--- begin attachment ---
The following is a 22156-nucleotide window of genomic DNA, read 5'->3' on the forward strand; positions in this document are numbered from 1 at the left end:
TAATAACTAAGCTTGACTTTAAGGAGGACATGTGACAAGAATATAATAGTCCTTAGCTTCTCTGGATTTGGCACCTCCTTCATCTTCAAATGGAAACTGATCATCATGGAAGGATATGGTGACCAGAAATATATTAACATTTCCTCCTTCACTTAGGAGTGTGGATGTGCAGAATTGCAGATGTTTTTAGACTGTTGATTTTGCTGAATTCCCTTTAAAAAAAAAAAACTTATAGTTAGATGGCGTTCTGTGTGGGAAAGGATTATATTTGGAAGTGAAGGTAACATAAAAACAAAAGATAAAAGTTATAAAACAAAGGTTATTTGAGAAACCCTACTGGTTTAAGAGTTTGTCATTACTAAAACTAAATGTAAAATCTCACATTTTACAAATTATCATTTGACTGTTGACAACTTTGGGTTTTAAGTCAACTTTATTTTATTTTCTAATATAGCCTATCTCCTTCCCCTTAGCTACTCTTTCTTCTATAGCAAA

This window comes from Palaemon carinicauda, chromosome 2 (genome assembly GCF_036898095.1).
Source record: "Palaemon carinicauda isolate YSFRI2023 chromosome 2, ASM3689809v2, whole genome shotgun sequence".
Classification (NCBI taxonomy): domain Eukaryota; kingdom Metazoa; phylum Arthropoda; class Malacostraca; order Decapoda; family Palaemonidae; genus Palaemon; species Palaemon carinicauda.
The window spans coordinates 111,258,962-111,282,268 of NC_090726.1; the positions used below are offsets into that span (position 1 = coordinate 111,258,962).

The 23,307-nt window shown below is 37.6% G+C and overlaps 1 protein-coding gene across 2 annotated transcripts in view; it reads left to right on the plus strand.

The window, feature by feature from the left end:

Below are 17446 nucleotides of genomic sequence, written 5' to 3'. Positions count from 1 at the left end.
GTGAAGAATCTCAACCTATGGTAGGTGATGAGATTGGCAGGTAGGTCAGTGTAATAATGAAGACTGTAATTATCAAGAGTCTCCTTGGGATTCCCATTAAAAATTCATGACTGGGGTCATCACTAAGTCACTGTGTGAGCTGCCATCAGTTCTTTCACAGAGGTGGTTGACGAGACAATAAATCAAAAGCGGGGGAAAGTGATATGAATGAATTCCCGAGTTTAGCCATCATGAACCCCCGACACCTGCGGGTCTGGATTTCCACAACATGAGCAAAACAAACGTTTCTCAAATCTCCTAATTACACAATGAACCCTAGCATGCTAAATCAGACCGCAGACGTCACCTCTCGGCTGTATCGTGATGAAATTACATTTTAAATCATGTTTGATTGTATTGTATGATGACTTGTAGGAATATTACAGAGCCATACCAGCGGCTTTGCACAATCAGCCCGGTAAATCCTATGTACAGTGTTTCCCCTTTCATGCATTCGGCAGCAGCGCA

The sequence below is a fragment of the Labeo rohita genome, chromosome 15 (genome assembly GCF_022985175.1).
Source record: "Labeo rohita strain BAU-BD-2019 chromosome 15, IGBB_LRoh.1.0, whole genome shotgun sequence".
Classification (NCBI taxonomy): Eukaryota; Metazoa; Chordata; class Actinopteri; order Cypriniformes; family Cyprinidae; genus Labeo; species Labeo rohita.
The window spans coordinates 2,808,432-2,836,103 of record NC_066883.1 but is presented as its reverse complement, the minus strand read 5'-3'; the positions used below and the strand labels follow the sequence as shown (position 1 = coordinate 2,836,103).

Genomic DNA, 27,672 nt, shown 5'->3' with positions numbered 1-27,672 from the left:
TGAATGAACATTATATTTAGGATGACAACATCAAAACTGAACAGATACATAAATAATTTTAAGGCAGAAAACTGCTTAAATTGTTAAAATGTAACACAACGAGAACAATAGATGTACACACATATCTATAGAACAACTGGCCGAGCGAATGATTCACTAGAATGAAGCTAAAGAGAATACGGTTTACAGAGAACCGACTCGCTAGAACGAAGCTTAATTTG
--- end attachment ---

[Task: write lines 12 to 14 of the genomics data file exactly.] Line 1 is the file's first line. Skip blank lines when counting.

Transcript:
Source record: "Labeo rohita strain BAU-BD-2019 chromosome 15, IGBB_LRoh.1.0, whole genome shotgun sequence".
Classification (NCBI taxonomy): Eukaryota; Metazoa; Chordata; class Actinopteri; order Cypriniformes; family Cyprinidae; genus Labeo; species Labeo rohita.
The window spans coordinates 2,808,432-2,836,103 of record NC_066883.1 but is presented as its reverse complement, the minus strand read 5'-3'; the positions used below and the strand labels follow the sequence as shown (position 1 = coordinate 2,836,103).